Why Melatonin Alone May Not Be Enough For A Good Night's Sleep

Melatonin is a hormone naturally produced by the body that plays a crucial role in regulating sleep-wake cycles. It's often used as a supplement to help people with sleep problems

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Relying solely on melatonin might not be enough for a good night's sleep. You gotta get more. That's where Sound Sleep gummies come in. They combine a relaxation-inducing adaptogen to your melatonin, giving you the added advantage of stress-free sleep.


Let's get down to the details on these. Melatonin is a hormone naturally produced by the body that plays a crucial role in regulating sleep-wake cycles. It's often used as a supplement to help people with sleep problems, but having gummies made with solely on melatonin might not be enough for a good night's sleep. What you really need is something to relax you and combine the power of melatonin. This is due to a variety of factors.

When not to take melatonin

The effectiveness of melatonin is largely dependent on timing. The hormone is produced in response to darkness, signaling the body that it's time to sleep. Taking it at the wrong time can disrupt your sleep-wake cycle, rather than helping it. Therefore, using melatonin alone without a proper understanding of its timing can lead to ineffective results.

Reduce stress

Sleep is influenced by a multitude of factors, not just the production of melatonin. These can include stress, diet, exercise, and overall health. If these factors are not addressed, simply increasing melatonin levels may not result in improved sleep. Hence the addition of ashwagandha to melatonin has shown good results for sound sleep.

"I started taking these Sound Sleep gummies, and they were very useful because it helped me relax and unwind and also improved my sleep cycle. It took about two weeks for me to regulate this, though of course, different bodies are different and some might take less time," says Shivani Singhal from Pune's Baner area.


“Sleep services all aspects of our body in one way or another: molecular, energy balance, as well as intellectual function, alertness and mood,” says Dr Merrill Mitler, a sleep expert and neuroscientist at News in Health.

Superpower of melatonin + ashwagandha

Stress and anxiety are common factors that can interfere with a good night's sleep. Ashwagandha helps to reduce levels of the stress hormone cortisol, promoting a state of calm and relaxation that is conducive to sleep. This makes it an excellent complement to melatonin, which aids in regulating sleep timing.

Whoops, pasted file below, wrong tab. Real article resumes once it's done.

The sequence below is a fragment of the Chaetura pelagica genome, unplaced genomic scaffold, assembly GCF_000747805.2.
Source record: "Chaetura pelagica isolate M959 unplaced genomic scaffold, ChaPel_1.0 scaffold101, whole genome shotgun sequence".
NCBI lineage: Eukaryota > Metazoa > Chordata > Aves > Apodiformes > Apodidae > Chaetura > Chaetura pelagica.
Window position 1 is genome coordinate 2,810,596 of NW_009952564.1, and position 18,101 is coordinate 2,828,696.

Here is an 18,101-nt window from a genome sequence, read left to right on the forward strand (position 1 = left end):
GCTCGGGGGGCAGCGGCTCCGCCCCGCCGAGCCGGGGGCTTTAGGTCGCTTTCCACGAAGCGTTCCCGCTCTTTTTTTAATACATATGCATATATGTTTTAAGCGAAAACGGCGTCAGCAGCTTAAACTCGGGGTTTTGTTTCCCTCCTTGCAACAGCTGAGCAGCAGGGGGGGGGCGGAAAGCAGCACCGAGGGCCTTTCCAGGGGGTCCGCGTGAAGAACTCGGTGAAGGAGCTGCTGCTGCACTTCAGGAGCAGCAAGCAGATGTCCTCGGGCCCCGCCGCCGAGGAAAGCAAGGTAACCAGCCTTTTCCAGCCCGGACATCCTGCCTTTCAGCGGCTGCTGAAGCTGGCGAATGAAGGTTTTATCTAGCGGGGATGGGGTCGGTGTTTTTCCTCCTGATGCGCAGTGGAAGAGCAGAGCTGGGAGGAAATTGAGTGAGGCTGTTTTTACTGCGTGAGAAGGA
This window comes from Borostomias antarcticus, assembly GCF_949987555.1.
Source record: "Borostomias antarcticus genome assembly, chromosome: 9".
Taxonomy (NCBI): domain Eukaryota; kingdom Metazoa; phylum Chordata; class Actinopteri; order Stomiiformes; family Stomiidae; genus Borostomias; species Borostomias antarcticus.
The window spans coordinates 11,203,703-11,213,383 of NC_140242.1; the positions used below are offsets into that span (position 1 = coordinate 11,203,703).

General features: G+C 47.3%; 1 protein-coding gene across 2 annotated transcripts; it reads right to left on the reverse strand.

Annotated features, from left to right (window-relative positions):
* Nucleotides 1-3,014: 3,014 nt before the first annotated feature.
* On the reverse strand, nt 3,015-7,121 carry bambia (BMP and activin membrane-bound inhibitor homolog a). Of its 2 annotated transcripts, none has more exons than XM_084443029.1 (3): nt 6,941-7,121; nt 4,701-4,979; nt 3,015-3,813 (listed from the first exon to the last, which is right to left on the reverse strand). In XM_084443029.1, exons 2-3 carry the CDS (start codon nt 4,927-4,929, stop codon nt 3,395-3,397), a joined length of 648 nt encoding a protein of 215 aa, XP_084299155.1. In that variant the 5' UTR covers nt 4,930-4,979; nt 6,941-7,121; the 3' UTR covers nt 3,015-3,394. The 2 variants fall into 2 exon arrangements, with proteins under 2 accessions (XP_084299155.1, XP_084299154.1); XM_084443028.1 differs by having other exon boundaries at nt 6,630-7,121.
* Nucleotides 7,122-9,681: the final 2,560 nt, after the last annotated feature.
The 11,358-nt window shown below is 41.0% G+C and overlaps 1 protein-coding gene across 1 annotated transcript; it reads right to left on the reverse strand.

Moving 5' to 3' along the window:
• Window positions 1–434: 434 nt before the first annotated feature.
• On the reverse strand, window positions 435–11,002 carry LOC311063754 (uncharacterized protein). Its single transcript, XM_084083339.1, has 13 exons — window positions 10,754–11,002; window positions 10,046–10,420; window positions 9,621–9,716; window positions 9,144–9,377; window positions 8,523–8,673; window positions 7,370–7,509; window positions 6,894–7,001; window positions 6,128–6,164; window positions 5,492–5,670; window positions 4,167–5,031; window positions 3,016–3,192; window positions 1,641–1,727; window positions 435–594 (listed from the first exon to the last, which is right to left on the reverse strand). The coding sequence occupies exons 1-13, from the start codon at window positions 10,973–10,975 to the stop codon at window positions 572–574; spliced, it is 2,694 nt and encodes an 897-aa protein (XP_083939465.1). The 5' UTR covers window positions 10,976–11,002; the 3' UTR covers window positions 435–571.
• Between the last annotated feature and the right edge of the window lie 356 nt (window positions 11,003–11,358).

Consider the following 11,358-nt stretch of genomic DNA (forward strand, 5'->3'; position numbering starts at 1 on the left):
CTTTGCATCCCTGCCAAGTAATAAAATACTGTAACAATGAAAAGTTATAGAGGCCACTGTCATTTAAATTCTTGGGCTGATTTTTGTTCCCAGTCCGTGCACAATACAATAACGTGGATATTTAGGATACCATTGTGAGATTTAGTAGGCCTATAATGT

Ashwagandha has been found to improve sleep quality and sleep onset latency, or the time it takes to fall asleep, in people with insomnia. It's thought to do this by interacting with GABA receptors in the brain, which are involved in regulating nervous system activity and promoting relaxation.

The superherb in combination with melatonin can help to balance the body's circadian rhythms, which are internal biological clocks that regulate various physiological processes, including sleep. This can further enhance the effectiveness of melatonin in promoting sleep.

Explore Gytree's Sound Sleep products here.


Various other neurotransmitters such as norepinephrine, serotonin, and acetylcholine, each play their part in the unique ballet of brain activity that results in deep sleep, dream states, and ultimately, waking up rested and ready for the day ahead. Hence a relaxant super herb like ashwagandha can help.

What are the various kinds of sleep cycles? 

If you've ever wondered why sometimes you wake up feeling replenished and other times you drag yourself out of bed, the answer could lie in your understanding of sleep cycles. You may think falling asleep is just a matter of closing your eyes and drifting off, but it's really a complex journey through various stages of sleep, each contributing to your overall health. Let's dive into the intricate world of sleep cycles and discover what makes us tick. 

The human sleep cycle can be understood as an ongoing rotation through several stages, traditionally split into five distinct phases. These stages of sleep progress rhythmically from stage one to REM (Rapid Eye Movement) sleep, and then begin again. 

Stage 1 (N1): In this light, transitional stage, you're partially awake and partially asleep. Your eyes move slowly, muscle activity slows down, and you're easily awakened.

Stage 2 (N2): Here, your eyes stop moving, heart rate slows, and body temperature decreases. This stage makes up about 50% of total sleep time in adults.

Stages 3 and 4 (N3): These are the deepest and most restorative sleep stages. Blood pressure drops, muscles relax, tissue growth occurs, hormones are released and energy is restored. It is during this stage that sleepwalking and night terrors can occur.

REM Sleep: The final stage of our sleep cycle, REM sleep, is when dreams occur. Our eyes move quickly and the brain wave activity is similar to that of being awake. This stage provides energy to both the brain and body, supports daytime performance and lays the foundation for memory and learning.

Each of these stages plays a crucial role in maintaining our physical and mental well-being, yet they individually do not guarantee a good night's sleep. 

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